In 2018, Cisco Brewers received a boost with the successful launch of Gripah, it's grapefruit IPA bringing momentum to it's on premise volume, along with Shark Tracker Light Lager (inaudible) Search a non-profit dedicated to healthy oceans. This year Cisco will undergo its first packaging refresh in its 25-year history and flagship brand, Whale Tail, Gripah, Shark Tracker, Lead (ph) capitalize on Cisco's opportunity. In 2019, Wynwood, AMB and Cisco will each receive ramped up investment to competitive levels to build these brands. Combined, these brands were up plus 17% in 2018.

Moving to the Pacific Northwest, 2018 was a challenging and quite frankly disappointing year, for both Widmer Brothers and Redhook in their home markets and overall. New items that received, the chain distribution originally planned as incremental retail space was more difficult to secure. Concerted efforts behind flagship came too little and late. Price elasticity studies indicated price appreciation in these markets is outpacing the value consumers are willing to pay. A bright spot for Widmer Brothers is Q4 tactical efforts behind flagship Hefe on its home market of Oregon, began to impact the off-premise trend. The trend improved by over 1,000 basis points over Q3, moving closer to positive territory. Hefe remains the largest craft brand in Oregon, over 1.5 times bigger than the next largest competitor as measured in Nielsen.

For Redhook in Washington, Big Ballard Imperial IPA, continues to gain traction after being the number one -- named the number one new craft item in 2017. Redhooks Brewlab brewpub on Capitol Hill, Seattle and the new beers developed there, continue to receive positive reviews and are slowly helping to reshape perceptions of the Redhook brand. These positive developments were not enough to overcome weak performance in the rest of the Widmer Brothers and Redhook portfolios in markets outside the Pacific Northwest. More work is needed here, but guidance assumes realistic performance in 2019.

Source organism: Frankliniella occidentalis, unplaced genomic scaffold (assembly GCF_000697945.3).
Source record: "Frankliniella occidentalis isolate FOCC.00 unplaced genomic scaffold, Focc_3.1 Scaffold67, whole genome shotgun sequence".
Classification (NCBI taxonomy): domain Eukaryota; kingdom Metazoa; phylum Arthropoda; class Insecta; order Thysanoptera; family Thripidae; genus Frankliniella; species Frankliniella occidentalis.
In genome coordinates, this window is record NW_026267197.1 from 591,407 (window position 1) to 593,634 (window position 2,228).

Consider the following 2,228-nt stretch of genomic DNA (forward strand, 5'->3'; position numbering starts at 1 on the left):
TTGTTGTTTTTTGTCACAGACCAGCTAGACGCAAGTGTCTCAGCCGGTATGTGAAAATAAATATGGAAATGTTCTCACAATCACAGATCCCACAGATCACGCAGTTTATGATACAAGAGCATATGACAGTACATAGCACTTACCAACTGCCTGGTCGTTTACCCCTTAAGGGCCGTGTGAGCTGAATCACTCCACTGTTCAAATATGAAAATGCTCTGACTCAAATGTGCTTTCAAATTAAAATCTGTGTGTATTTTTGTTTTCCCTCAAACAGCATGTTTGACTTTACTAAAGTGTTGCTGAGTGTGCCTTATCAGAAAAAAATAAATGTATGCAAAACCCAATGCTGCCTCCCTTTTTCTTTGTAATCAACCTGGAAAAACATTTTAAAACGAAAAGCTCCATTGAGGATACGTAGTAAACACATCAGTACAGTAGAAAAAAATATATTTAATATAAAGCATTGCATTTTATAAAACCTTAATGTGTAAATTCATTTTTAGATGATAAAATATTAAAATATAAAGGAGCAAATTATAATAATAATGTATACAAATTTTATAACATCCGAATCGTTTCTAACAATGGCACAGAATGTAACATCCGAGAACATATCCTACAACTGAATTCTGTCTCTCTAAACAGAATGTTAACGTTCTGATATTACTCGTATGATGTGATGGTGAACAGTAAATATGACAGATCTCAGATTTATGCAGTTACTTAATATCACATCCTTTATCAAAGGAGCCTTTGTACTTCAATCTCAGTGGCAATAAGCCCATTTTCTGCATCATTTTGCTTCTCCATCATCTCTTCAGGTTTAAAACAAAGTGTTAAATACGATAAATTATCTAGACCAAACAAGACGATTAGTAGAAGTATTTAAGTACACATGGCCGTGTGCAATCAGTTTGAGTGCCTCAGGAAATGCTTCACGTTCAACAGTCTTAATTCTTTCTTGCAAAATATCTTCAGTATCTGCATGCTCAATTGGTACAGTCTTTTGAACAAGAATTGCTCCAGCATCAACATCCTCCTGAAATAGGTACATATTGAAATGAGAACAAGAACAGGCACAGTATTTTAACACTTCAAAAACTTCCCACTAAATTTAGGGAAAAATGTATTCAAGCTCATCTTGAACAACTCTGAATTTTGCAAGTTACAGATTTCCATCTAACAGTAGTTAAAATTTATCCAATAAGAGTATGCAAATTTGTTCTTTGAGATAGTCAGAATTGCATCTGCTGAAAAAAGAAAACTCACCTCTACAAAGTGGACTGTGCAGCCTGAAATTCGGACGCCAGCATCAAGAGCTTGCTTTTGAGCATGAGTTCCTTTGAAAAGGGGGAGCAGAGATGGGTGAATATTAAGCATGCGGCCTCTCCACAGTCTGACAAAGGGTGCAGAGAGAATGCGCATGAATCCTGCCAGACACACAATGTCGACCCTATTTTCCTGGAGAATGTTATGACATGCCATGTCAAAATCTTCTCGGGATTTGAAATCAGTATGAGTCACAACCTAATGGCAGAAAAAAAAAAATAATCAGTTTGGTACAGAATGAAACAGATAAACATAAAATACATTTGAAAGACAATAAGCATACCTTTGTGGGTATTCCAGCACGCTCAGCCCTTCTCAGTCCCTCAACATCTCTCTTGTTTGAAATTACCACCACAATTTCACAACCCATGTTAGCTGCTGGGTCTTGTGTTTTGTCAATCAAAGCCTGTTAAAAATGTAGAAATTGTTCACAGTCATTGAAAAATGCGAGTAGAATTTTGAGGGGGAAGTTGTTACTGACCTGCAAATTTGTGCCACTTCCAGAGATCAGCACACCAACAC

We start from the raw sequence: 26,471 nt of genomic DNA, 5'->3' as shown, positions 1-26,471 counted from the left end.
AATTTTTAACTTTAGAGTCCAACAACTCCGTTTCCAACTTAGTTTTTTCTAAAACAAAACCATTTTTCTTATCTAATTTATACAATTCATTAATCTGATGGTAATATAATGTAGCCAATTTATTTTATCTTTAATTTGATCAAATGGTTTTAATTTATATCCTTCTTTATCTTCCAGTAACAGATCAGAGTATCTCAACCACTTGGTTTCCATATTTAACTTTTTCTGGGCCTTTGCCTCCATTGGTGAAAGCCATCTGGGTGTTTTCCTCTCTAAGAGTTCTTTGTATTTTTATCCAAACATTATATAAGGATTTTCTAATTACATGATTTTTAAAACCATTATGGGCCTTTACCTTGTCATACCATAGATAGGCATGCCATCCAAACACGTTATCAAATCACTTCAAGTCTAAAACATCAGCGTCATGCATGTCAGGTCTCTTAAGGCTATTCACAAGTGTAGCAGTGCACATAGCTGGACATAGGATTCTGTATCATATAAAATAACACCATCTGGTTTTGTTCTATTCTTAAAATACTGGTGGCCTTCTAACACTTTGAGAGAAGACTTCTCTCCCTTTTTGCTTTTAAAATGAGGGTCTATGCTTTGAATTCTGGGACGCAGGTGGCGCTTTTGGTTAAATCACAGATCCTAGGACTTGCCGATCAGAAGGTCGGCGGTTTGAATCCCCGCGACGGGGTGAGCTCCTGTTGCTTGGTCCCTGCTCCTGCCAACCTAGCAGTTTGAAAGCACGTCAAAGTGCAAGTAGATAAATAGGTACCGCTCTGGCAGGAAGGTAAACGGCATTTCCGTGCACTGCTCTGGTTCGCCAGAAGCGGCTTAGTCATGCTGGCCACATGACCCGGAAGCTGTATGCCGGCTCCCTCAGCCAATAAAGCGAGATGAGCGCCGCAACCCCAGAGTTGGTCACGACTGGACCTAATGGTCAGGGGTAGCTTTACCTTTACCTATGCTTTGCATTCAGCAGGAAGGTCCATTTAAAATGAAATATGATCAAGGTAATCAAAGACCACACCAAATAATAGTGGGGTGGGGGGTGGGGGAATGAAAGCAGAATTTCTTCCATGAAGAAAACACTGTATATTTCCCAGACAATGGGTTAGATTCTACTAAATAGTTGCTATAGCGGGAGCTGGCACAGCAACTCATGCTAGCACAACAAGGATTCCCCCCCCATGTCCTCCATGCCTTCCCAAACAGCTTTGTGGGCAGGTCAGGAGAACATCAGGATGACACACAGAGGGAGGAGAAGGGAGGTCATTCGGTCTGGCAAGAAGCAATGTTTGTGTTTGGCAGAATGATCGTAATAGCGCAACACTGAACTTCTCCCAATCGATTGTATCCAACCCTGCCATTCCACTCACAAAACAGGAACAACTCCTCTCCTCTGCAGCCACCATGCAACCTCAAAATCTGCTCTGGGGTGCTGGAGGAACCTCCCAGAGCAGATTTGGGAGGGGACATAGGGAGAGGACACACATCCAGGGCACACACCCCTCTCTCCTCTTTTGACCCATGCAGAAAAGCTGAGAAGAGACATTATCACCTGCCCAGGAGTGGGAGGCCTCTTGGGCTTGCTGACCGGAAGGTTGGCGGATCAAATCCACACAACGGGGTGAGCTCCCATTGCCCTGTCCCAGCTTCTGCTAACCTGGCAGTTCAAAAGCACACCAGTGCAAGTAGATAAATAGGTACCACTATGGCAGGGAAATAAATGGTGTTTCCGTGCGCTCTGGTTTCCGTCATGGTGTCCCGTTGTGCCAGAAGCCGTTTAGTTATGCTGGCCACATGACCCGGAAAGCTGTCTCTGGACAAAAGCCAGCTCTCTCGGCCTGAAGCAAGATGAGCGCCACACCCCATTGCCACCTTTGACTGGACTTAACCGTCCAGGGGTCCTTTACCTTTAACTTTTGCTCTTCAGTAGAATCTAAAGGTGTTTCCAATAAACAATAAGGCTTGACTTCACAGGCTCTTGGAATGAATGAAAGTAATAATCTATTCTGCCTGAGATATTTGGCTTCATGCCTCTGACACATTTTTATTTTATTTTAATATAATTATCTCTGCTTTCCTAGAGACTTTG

In closing, as the consumer continues to evolve, CBA will evolve with the consumer through insights and innovation to find both what it means to be a craft brewer in the future and how the plus portion of the portfolio will be defined moving forward. Kona remains the clear focus and number one priority. By all indication AB remains committed to seeing Kona achieve its full potential and maximize its value. With stronger alignment within the AB wholesaler network, with CBA stronger financial position with Kona's achieving more critical mass, both within our portfolio weighting and in the market, CBA will pivot our top line strategy in 2019 to drive more growth, fueled through increased investment and improved execution. With increased resourcing and AB commitment CBA's internal teams are excited and focused to build on Kona's momentum in 2019.